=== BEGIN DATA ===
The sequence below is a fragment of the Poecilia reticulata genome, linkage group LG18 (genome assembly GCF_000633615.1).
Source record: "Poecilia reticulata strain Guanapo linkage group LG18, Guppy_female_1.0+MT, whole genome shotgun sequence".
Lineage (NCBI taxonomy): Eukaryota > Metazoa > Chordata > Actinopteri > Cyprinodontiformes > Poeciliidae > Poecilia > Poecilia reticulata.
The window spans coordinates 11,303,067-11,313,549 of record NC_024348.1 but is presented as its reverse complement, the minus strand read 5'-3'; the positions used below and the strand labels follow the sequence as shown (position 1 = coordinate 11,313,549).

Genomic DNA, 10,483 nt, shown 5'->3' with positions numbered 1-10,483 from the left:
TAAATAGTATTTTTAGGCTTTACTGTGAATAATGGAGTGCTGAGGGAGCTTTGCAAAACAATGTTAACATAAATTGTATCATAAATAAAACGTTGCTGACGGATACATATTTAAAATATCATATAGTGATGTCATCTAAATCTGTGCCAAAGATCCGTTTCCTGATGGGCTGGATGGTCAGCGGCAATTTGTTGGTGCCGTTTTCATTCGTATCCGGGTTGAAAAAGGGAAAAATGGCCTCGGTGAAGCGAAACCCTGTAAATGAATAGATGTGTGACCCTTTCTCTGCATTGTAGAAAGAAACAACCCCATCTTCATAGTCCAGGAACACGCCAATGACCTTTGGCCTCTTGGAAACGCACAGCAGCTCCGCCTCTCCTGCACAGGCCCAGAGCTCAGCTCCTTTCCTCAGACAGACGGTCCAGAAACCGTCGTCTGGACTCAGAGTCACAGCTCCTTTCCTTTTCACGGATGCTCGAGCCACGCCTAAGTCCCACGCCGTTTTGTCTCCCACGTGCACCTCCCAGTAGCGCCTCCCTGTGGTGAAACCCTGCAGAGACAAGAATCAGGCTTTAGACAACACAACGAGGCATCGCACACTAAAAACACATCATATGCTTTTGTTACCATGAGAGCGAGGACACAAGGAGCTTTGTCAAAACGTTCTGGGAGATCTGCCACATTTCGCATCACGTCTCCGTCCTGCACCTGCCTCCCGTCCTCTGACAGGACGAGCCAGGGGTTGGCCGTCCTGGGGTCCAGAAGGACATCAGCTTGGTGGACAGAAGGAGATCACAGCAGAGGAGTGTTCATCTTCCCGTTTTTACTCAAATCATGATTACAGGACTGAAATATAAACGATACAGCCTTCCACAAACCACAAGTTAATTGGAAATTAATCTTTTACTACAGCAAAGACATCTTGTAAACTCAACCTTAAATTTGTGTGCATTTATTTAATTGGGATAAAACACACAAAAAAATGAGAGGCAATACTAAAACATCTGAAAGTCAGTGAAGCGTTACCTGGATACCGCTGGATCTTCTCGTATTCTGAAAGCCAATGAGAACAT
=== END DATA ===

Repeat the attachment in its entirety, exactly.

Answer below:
The sequence below is a fragment of the Poecilia reticulata genome, linkage group LG18 (genome assembly GCF_000633615.1).
Source record: "Poecilia reticulata strain Guanapo linkage group LG18, Guppy_female_1.0+MT, whole genome shotgun sequence".
Lineage (NCBI taxonomy): Eukaryota > Metazoa > Chordata > Actinopteri > Cyprinodontiformes > Poeciliidae > Poecilia > Poecilia reticulata.
The window spans coordinates 11,303,067-11,313,549 of record NC_024348.1 but is presented as its reverse complement, the minus strand read 5'-3'; the positions used below and the strand labels follow the sequence as shown (position 1 = coordinate 11,313,549).

Genomic DNA, 10,483 nt, shown 5'->3' with positions numbered 1-10,483 from the left:
TAAATAGTATTTTTAGGCTTTACTGTGAATAATGGAGTGCTGAGGGAGCTTTGCAAAACAATGTTAACATAAATTGTATCATAAATAAAACGTTGCTGACGGATACATATTTAAAATATCATATAGTGATGTCATCTAAATCTGTGCCAAAGATCCGTTTCCTGATGGGCTGGATGGTCAGCGGCAATTTGTTGGTGCCGTTTTCATTCGTATCCGGGTTGAAAAAGGGAAAAATGGCCTCGGTGAAGCGAAACCCTGTAAATGAATAGATGTGTGACCCTTTCTCTGCATTGTAGAAAGAAACAACCCCATCTTCATAGTCCAGGAACACGCCAATGACCTTTGGCCTCTTGGAAACGCACAGCAGCTCCGCCTCTCCTGCACAGGCCCAGAGCTCAGCTCCTTTCCTCAGACAGACGGTCCAGAAACCGTCGTCTGGACTCAGAGTCACAGCTCCTTTCCTTTTCACGGATGCTCGAGCCACGCCTAAGTCCCACGCCGTTTTGTCTCCCACGTGCACCTCCCAGTAGCGCCTCCCTGTGGTGAAACCCTGCAGAGACAAGAATCAGGCTTTAGACAACACAACGAGGCATCGCACACTAAAAACACATCATATGCTTTTGTTACCATGAGAGCGAGGACACAAGGAGCTTTGTCAAAACGTTCTGGGAGATCTGCCACATTTCGCATCACGTCTCCGTCCTGCACCTGCCTCCCGTCCTCTGACAGGACGAGCCAGGGGTTGGCCGTCCTGGGGTCCAGAAGGACATCAGCTTGGTGGACAGAAGGAGATCACAGCAGAGGAGTGTTCATCTTCCCGTTTTTACTCAAATCATGATTACAGGACTGAAATATAAACGATACAGCCTTCCACAAACCACAAGTTAATTGGAAATTAATCTTTTACTACAGCAAAGACATCTTGTAAACTCAACCTTAAATTTGTGTGCATTTATTTAATTGGGATAAAACACACAAAAAAATGAGAGGCAATACTAAAACATCTGAAAGTCAGTGAAGCGTTACCTGGATACCGCTGGATCTTCTCGTATTCTGAAAGCCAATGAGAACAT